"It's time to focus on reforms and making investments to lead Michigan into the future," agreed Gilmer, R-Augusta. "We're still providing more government than we have the resources to pay for it."

The Emergency Financial Advisory Panel made several recommendations, including cuts to the $2 billion Corrections budget. Michigan incarcerates more than 50,000 at a cost of $31,000 per prisoner. The nonpartisan, Lansing-based Citizens Research Council reports Michigan could save $500 million if its incarceration levels matched other Midwest states.

Gilmer urges a bicameral, bipartisan committee meetings taking 30 to 40 hours worth of testimony on sentence reform, rehabilitation and recidivism.
The report also said skyrocketing state employee and retiree benefit costs need reform and schools and local governments must consolidate services.

DeGrow said the state could restructure revenue sharing with local governments. The time might be right to let local taxpayers decide what priorities they want to fund instead of getting a blanket amount of state revenues, he said."In an era where state government is so strapped, do we fund something that's optional?" DeGrow said.Consolidation needs to happen on both the local and state levels, Schwarz said.

"There are 19 state departments and I'm not sure they're all necessary," he said. "There can be a consolidation of functions — I'll leave it at that."

Strategic investments

In her State of the State, Granholm did address some of the panel’s findings.

She pushed spending on infrastructure to create 28,000 jobs. She also proposed several education initiatives, such as incentivizing colleges and universities to turn research into businesses. Her Michigan First Health Care Plan providing access to the uninsured popped up, although the state has been in a holding pattern, waiting on a federal waiver for several years.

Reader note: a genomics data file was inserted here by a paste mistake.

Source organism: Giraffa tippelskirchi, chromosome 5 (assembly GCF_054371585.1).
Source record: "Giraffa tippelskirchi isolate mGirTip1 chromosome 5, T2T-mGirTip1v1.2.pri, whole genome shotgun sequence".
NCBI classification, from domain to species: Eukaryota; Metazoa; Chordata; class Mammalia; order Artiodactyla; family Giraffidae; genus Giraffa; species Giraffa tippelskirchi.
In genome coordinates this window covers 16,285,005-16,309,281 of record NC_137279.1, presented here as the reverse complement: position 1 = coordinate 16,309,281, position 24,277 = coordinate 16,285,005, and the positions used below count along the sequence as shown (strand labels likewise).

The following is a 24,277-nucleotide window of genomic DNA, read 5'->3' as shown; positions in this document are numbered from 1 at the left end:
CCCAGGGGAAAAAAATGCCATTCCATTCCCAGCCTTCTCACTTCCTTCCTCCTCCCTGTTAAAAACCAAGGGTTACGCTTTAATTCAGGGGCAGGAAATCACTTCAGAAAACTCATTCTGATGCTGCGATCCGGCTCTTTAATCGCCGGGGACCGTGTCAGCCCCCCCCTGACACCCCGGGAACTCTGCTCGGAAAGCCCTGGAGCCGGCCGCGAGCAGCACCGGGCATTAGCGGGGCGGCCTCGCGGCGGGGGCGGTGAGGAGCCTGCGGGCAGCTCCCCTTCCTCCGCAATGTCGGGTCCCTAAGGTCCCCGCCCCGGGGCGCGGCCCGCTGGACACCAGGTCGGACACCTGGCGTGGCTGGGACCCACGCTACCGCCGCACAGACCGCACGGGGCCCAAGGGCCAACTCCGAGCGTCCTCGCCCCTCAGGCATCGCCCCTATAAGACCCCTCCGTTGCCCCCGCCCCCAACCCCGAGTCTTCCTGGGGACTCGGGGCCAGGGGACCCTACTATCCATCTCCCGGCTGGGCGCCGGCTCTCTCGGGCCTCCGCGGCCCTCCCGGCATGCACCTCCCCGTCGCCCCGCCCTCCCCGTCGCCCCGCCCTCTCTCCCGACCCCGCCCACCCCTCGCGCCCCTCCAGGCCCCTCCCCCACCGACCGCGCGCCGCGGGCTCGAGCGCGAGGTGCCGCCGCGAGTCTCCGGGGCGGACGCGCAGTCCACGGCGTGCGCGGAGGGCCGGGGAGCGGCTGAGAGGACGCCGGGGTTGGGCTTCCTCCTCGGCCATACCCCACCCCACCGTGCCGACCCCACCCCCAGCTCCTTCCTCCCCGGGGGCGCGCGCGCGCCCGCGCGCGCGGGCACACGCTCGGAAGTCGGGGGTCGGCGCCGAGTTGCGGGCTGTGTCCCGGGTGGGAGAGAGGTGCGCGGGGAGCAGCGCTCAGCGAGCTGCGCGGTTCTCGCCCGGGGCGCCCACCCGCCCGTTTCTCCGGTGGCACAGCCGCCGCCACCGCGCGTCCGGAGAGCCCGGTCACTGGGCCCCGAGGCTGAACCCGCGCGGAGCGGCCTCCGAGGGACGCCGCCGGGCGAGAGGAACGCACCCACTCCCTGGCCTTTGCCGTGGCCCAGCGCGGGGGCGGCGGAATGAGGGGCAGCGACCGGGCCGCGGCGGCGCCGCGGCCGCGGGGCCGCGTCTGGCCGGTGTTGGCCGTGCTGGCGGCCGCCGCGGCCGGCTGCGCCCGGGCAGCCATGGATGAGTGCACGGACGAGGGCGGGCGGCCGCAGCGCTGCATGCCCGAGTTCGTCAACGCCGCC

Panel members want the state to prioritize infrastructure and education, strategically investing in areas research shows will attract businesses and skilled workers.

"You still hear voices that we should cut taxes by $1 billion," Gilmer said. "That would completely destroy any opportunities to invest in our infrastructure, things for people to take notice of Michigan."The gas tax — which hasn't been raised since 1995 — should be on the table to fund road projects, Schwarz said.

Higher education has taken the hardest hit by the budget crisis, he said. Funding has been slashed by 11 percent from 2002 to 2007, the Presidents' Council, State Universities of Michigan reports. Tuition has soared, with most of the state’s 15 public universities last year passing double-digit tuition hikes.

"We've already damaged that a lot," DeGrow said. "Say what you will about Gov. Engler, but he valued higher education. We never cut higher ed."

If Schwarz could pass on one piece of advice to leaders during this year’s budget negotiations, it would be: "Have the courage to do what's right, not what's expedient."This isn't going to be easy to try to run a state of 10 million people with a rapidly changing economy with a government structured for the 1960s. Be bold and courageous."